Mortdieu – God has died. Or, whatever held the Universe together and in shape has gone. Most places, most people did not survive the malleable physics of this new world.

The story plays in a Cathedral, where the people of the flesh, and the people of stone are forced to work out a way into the future, together, without repeating the old errors. It's a classic setting, and a rather cool story.


Lewis Shiner – Till Human Voices Wake Us

Campbell is a Corporate Citizen, in full burnout, and is sent for a recovery holiday to a corporate island, where there also is a secret research facility... got the picture? This is run-of-the-mill, not badly written but treading well-known ground, and thus not all that special or exciting.


John Shirley – Freezone

The future of music again, this time through the eyes of the 'out of fashion' anachronism, who refuses to change. That is, until the story takes a sharp left and transmogrifies into something entirely different. It has its moments, but overall this is not a very strong peace in my eyes.

Some research shows that this is an excerpt from a larger trilogy. This might explain some, but does not excuse any of the weaknesses…


Paul di Filippo – Stone Lives

Rags to riches story set in a world where big biz is the driving force over politics. Rather run-of-the mill, I rather felt.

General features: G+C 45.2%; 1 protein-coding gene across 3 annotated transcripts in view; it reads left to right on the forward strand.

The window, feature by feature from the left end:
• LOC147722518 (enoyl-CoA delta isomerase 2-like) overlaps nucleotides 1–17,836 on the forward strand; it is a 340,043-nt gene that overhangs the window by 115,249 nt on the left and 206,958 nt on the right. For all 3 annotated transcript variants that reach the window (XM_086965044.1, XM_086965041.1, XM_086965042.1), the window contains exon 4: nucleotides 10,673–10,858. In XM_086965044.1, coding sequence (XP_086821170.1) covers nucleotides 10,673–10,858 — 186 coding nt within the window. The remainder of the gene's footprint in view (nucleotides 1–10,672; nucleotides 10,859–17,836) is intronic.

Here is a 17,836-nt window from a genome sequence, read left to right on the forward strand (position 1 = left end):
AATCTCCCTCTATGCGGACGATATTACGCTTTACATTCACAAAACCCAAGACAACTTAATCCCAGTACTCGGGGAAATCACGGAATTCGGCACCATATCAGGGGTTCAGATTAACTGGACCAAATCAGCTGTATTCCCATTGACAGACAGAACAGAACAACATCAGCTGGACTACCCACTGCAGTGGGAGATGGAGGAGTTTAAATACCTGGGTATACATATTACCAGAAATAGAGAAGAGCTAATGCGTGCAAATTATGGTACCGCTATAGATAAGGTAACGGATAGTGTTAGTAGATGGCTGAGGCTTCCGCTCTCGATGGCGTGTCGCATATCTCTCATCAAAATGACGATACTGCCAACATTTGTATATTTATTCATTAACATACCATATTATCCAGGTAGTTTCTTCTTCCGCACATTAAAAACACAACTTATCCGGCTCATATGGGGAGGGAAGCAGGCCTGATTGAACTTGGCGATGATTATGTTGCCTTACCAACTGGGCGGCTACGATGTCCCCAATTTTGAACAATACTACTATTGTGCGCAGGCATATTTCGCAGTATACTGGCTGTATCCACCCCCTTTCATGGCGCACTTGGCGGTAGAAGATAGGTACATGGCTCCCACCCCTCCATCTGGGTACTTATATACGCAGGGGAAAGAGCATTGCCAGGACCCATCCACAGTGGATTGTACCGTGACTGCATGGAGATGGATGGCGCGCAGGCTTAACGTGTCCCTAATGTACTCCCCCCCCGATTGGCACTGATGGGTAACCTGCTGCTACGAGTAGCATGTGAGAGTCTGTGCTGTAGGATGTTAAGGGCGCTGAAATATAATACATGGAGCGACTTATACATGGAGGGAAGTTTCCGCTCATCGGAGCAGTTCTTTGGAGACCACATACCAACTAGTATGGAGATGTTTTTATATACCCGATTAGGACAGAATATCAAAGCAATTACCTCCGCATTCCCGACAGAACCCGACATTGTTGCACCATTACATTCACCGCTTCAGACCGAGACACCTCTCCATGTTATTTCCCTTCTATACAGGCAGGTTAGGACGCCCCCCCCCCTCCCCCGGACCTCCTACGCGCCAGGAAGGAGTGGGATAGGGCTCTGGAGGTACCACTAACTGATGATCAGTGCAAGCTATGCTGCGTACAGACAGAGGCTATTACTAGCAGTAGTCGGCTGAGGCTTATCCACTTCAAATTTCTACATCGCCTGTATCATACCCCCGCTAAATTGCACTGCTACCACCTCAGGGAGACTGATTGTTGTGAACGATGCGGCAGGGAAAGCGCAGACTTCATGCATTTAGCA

Bruce Sterling/William Gibson – Red Star, Winter Orbit

With hindsight: one of the essential stories of Cyberpunk, by two authors central to the movement. It talks about the final days of the Soviet space station, and its inhabitants (including Korolev, the first man on Mars) in the light of crumbling structures at home, political tensions in the station, and the ever-present lure of Western Capitalism. Great stuff, and it stands the test of time!


Bruce Sterling/Lewis Shiner – Mozart in Mirrorshades

A free-styling, footloose romp of “we came from the future, we rape, steal, pillage, burn – all in the name of profit”.

With Mozart, Maria Antoinette, and Thomas Jefferson thrown in for local celebrity. And maybe, just maybe, Jesus really rode a Harley Davidson, but in this story it’s Ghegis Khan’s army which does so. Watch the world turn black in the prints of their tyres!

 More Bruce Sterling


 Title: Mirrorshades – The Cyberpunk Anthology

Author: Bruce Sterling

Reviewer: Markus

Reviewer URL:

Publisher:  Ace Books

Publication Date: 1988 (Ace) – original (Arbor) 1986

Review Date: 130513

ISBN: 0441533825

Price: USD 4.99

Pages: 239

Format: Paperback

Topic: SF

Topic: Cyberpunk



Iain Sinclair - Radon Daughters


Somtow Sucharitkul - The Throne of Madness


Peter Watts - Blindsight


Thomas Pynchon - Slow Learner


Aliette de Bodard – In the Vanishers’ Palace


Doris Lessing – The Sirian Experiments


Tricia Sullivan – Occupy Me


Somtow Sucharitul – Starship & Haiku


Peter Watts – Maelstrom


Ken MacLeod - Cosmonaut Keep


Charles Stross - The Atrocity Archives


Ian Sales – Adrift on the Sea of Rains


Sydney Padua - The Thrilling Adventures of Lovelace and Babbage


Lavie Tidhar - Central Station